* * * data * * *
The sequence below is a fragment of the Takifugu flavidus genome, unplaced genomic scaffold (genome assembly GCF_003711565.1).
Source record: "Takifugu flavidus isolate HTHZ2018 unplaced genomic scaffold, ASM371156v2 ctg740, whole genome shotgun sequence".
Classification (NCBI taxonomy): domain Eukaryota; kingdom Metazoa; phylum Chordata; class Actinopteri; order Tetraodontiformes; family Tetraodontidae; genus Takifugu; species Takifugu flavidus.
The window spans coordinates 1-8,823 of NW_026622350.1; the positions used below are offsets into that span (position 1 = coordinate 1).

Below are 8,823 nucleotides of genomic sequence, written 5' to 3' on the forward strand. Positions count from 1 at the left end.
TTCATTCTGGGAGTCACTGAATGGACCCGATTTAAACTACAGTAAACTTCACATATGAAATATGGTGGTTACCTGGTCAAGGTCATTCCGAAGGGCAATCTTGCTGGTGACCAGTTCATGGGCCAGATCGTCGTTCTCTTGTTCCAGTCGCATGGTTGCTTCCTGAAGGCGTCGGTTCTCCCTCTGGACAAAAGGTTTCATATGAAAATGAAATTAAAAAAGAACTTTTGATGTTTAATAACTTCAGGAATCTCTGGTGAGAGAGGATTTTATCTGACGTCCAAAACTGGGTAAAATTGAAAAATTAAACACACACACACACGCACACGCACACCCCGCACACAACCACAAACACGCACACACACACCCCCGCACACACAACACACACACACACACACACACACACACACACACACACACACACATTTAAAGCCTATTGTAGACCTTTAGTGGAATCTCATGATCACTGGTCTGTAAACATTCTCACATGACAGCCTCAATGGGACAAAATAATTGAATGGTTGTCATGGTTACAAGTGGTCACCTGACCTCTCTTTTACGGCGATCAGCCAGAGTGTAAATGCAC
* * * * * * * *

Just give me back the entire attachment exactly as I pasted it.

The sequence below is a fragment of the Takifugu flavidus genome, unplaced genomic scaffold (genome assembly GCF_003711565.1).
Source record: "Takifugu flavidus isolate HTHZ2018 unplaced genomic scaffold, ASM371156v2 ctg740, whole genome shotgun sequence".
Classification (NCBI taxonomy): domain Eukaryota; kingdom Metazoa; phylum Chordata; class Actinopteri; order Tetraodontiformes; family Tetraodontidae; genus Takifugu; species Takifugu flavidus.
The window spans coordinates 1-8,823 of NW_026622350.1; the positions used below are offsets into that span (position 1 = coordinate 1).

Below are 8,823 nucleotides of genomic sequence, written 5' to 3' on the forward strand. Positions count from 1 at the left end.
TTCATTCTGGGAGTCACTGAATGGACCCGATTTAAACTACAGTAAACTTCACATATGAAATATGGTGGTTACCTGGTCAAGGTCATTCCGAAGGGCAATCTTGCTGGTGACCAGTTCATGGGCCAGATCGTCGTTCTCTTGTTCCAGTCGCATGGTTGCTTCCTGAAGGCGTCGGTTCTCCCTCTGGACAAAAGGTTTCATATGAAAATGAAATTAAAAAAGAACTTTTGATGTTTAATAACTTCAGGAATCTCTGGTGAGAGAGGATTTTATCTGACGTCCAAAACTGGGTAAAATTGAAAAATTAAACACACACACACACGCACACGCACACCCCGCACACAACCACAAACACGCACACACACACCCCCGCACACACAACACACACACACACACACACACACACACACACACACACACACACATTTAAAGCCTATTGTAGACCTTTAGTGGAATCTCATGATCACTGGTCTGTAAACATTCTCACATGACAGCCTCAATGGGACAAAATAATTGAATGGTTGTCATGGTTACAAGTGGTCACCTGACCTCTCTTTTACGGCGATCAGCCAGAGTGTAAATGCAC